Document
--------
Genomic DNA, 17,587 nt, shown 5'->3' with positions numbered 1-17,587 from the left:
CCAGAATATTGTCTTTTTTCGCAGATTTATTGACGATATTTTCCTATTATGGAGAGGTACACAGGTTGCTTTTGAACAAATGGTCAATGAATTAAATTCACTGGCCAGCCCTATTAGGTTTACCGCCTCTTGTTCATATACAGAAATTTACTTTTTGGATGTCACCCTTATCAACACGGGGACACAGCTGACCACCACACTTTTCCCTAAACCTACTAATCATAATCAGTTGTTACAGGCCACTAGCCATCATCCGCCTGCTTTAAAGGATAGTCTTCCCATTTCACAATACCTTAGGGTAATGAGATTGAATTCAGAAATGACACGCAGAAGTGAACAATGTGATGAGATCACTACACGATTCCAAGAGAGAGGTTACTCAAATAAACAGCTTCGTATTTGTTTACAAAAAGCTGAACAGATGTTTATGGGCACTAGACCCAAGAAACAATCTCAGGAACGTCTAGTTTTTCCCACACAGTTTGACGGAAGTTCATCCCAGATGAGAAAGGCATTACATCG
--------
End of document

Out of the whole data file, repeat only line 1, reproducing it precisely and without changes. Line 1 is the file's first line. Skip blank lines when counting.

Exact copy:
Genomic DNA, 17,587 nt, shown 5'->3' with positions numbered 1-17,587 from the left: